• A positive value indicates growth, whereas a negative value indicates shrinkage.
  • You can use the ROUND function outside the formula, such as =ROUND(((D4-C4)/C4)*100), 2) to limit the recurring decimal numbers, with the second parameter determining the number of decimal points used.
  • The % difference helps us understand the change between two values over time and the difference at a single point in time.

Example of The % Difference Formula

It is a versatile formula. You can use it in different scenarios to analyze the change in data over a certain period. Some examples of the formula are:

Example #1

Assume that a store used to sell a pack of candy for $1.20 in 2021. However, due to excessive inflation in 2022, the store updated the price to $1.45. The percentage change in one year for the price of a pack of candy is:

= ((1.45 - 1.20) / 1.20) * 100

= (0.25 / 1.20) * 100  = 0.2083 * 100

= 20.83 %

Thus, the candy pack price changed by 20.83% in just one year. What If the price increases again in 2023 to $1.90? The percentage change for one year from 2022 to 2023 will then be:

= ((1.90 - 1.45) / 1.45) * 100

= (0.45 / 1.45) * 100  = 0.3103 * 100

= 31.03 %

The price for a pack of candy will change by 31.03%. However, finding the % difference isn't just limited to one year. To find the % change from 2021, before the rise in inflation, up to our expected price rise in 2023, the calculations will be:

= ((1.90 - 1.20) / 1.20) * 100

= (0.70 / 1.20) * 100  = 0.5833 * 100

= 58.33 %

Based on our calculations, the candy pack price will rise by 58.33% in two years!

Example #2

As much as Covid- 19 had made investors lose money, the consequent rally in stocks that followed returned more than twice the losses for some. 

Suppose, as a financial analyst; you need to determine the % return on FAANG stocks since the rally that succeeded the sharp fall in stock prices. 

We will assume that the rally for FAANG stocks began on the 20th of March, 2020, considering some buffer time. Therefore, the stock prices as of close on the 20th of March, 2020, and the 18th of March, 2022, are shown in the table below:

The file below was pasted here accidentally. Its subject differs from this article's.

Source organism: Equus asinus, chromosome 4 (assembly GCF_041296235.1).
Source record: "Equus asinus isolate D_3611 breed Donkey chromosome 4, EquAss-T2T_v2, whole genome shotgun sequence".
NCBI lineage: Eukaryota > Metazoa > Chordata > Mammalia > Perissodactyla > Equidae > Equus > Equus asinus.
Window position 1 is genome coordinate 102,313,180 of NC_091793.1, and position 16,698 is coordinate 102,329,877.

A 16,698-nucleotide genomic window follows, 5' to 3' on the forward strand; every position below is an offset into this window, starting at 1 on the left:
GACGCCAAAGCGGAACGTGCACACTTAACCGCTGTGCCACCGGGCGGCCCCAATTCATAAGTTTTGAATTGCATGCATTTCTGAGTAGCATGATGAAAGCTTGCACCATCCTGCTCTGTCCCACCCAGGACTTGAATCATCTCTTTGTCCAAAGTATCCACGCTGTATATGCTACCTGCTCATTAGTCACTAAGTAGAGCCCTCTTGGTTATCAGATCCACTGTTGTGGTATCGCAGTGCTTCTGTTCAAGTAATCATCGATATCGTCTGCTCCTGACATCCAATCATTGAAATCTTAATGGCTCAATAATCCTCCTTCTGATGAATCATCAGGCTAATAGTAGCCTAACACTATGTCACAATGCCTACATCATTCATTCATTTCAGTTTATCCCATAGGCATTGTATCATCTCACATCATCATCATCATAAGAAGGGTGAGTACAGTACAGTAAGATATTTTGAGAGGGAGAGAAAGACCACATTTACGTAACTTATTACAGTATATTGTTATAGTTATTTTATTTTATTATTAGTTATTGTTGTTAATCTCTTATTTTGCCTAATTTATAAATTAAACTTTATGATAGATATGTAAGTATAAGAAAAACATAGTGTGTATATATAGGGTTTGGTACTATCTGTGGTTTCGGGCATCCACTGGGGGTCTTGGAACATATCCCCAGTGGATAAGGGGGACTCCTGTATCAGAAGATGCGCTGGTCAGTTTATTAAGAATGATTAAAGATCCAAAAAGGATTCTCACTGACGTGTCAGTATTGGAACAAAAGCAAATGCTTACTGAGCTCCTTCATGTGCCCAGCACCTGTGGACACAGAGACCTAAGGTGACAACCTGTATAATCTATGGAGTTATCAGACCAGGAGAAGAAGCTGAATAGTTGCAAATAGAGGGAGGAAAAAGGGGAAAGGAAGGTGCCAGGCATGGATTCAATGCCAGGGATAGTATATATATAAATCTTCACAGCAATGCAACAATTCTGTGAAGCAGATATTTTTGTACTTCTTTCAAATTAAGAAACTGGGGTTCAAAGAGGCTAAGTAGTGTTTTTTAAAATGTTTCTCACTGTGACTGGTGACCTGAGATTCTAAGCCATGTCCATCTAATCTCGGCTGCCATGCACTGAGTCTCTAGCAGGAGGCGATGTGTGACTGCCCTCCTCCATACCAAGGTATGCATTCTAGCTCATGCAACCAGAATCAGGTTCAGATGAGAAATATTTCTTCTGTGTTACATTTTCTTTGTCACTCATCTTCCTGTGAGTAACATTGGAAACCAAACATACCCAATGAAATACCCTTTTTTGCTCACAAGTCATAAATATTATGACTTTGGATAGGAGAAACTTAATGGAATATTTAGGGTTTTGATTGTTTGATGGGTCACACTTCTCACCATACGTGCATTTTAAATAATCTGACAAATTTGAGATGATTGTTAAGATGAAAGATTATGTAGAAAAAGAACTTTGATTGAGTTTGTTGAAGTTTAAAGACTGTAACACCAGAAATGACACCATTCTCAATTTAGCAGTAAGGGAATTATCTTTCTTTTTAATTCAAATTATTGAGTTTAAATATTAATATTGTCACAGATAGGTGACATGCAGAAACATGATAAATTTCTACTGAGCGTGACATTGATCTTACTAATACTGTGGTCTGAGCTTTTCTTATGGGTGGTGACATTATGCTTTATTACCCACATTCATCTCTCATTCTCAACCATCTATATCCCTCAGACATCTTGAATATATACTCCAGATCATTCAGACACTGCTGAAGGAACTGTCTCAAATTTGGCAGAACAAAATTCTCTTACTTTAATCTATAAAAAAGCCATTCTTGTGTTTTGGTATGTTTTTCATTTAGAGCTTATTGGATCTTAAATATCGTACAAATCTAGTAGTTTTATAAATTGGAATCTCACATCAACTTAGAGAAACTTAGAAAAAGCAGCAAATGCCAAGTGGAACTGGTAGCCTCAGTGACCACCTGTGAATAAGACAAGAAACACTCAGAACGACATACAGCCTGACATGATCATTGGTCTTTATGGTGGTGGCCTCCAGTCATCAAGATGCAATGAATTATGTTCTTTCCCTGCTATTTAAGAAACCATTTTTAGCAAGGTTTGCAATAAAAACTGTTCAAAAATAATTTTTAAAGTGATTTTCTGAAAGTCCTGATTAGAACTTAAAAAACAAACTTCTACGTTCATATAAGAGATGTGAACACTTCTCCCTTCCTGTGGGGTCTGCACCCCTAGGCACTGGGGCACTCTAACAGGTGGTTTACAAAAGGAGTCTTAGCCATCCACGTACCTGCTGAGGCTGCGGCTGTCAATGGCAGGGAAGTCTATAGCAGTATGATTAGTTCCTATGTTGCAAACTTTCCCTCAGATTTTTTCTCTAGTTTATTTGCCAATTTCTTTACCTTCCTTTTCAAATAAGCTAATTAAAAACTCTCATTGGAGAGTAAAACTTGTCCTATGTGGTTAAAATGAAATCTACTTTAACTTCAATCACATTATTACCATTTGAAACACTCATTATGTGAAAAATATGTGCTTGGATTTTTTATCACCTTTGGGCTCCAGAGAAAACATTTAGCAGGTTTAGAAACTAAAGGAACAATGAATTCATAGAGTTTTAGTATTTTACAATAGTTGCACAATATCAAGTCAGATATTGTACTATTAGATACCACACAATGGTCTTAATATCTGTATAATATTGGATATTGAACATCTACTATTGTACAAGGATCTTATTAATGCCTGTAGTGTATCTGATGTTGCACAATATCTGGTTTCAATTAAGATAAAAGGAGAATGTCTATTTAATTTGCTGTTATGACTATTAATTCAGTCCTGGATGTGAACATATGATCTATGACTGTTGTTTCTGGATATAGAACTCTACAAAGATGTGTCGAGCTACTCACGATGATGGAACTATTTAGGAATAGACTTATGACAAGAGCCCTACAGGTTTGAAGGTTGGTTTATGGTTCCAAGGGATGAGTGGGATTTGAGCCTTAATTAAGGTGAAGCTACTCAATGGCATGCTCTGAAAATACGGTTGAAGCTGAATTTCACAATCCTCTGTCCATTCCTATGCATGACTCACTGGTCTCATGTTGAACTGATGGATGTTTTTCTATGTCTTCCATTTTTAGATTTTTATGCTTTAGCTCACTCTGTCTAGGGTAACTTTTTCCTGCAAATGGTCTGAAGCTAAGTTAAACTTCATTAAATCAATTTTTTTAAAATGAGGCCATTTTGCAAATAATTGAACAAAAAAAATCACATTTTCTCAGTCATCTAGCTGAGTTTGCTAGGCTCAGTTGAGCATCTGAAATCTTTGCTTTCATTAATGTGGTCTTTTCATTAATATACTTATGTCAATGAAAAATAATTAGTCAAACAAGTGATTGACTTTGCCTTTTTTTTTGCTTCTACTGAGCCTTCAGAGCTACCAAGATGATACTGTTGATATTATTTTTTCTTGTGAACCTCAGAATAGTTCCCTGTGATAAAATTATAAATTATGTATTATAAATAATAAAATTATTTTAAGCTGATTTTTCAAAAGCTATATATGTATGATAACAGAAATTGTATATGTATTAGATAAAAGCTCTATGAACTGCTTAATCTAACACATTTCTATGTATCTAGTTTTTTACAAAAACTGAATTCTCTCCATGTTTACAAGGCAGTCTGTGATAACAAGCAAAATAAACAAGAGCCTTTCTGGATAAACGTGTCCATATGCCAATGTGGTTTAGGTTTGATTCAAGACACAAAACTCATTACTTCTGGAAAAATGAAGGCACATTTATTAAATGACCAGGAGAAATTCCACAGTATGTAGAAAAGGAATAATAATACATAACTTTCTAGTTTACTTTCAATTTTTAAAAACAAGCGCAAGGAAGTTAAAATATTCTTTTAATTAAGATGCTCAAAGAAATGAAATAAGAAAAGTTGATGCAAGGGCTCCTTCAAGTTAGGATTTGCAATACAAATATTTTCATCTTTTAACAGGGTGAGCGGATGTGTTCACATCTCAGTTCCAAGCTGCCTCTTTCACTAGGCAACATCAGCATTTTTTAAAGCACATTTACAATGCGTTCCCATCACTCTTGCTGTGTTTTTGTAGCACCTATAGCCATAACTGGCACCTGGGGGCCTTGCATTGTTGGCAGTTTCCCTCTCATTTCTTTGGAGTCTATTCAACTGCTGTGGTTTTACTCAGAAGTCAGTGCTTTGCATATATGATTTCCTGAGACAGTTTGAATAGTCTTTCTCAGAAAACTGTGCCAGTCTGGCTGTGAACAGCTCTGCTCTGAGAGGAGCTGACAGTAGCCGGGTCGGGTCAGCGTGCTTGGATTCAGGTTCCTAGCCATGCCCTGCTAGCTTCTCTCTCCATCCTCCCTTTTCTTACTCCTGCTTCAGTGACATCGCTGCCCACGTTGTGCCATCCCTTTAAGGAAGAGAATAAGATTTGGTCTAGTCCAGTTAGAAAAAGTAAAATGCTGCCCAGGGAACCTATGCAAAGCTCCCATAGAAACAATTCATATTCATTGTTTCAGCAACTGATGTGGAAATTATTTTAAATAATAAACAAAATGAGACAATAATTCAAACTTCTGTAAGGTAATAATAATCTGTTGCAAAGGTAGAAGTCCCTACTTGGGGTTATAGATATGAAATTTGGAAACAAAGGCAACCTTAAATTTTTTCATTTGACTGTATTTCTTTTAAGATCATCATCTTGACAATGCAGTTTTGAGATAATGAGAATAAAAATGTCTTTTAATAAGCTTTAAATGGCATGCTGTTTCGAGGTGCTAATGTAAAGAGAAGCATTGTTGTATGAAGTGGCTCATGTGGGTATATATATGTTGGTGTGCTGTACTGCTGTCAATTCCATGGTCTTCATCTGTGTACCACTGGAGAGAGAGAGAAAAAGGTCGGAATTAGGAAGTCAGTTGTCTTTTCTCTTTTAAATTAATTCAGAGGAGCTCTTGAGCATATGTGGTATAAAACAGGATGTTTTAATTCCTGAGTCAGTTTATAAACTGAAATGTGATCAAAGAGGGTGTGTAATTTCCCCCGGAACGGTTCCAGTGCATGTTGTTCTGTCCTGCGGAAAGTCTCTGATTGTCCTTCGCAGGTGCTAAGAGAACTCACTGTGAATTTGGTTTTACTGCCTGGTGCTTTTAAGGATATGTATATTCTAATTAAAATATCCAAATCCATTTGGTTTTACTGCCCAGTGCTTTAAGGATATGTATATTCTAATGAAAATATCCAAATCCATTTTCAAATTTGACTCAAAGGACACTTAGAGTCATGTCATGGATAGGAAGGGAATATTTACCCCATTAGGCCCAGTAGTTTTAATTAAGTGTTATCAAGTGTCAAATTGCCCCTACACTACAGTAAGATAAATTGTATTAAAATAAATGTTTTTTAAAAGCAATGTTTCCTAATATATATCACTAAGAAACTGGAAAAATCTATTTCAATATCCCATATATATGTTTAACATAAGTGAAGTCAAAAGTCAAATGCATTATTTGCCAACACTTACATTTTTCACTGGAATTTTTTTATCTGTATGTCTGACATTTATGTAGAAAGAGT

To find the % return in excel, you will use the formula =((D3-C3)/C3)*100 in cell E3 and drag it up to cell E7. The result that you will get in the spreadsheet is as illustrated below:


There might have been ups and downs, crazy crashes due to earnings releases (Facebook), or other factors affecting the market, but those are pretty good returns in just two years.

Example #3

Assume that you are working in HR for XYZ company. Since Covid-19, your company has aggressively hired new employees. The number of employees in each of the three company offices before 2020 and as of 2022 is below:


To find the % change in the number of employees, the formula that you will use is =((D4-C4)/C4)*100 to give you the result as illustrated below:

Result for EX3

The employees in the San Francisco office rose by 2.47%, the Texas office employee count rose by 4.97%, while the most employees were hired at the New York office, where the number of employees increased by 20% from its count in 2020.

You can also add charts to compare the employee counts and the % change by plotting a secondary axis and a combo chart in Excel.

Combo Chart

To read more on how you can add a secondary axis in Excel, check out our article on Secondary Axis.

Researched and Authored by Akash Bagul | Linkedin

Reviewed and edited by James Fazeli-Sinaki | LinkedIn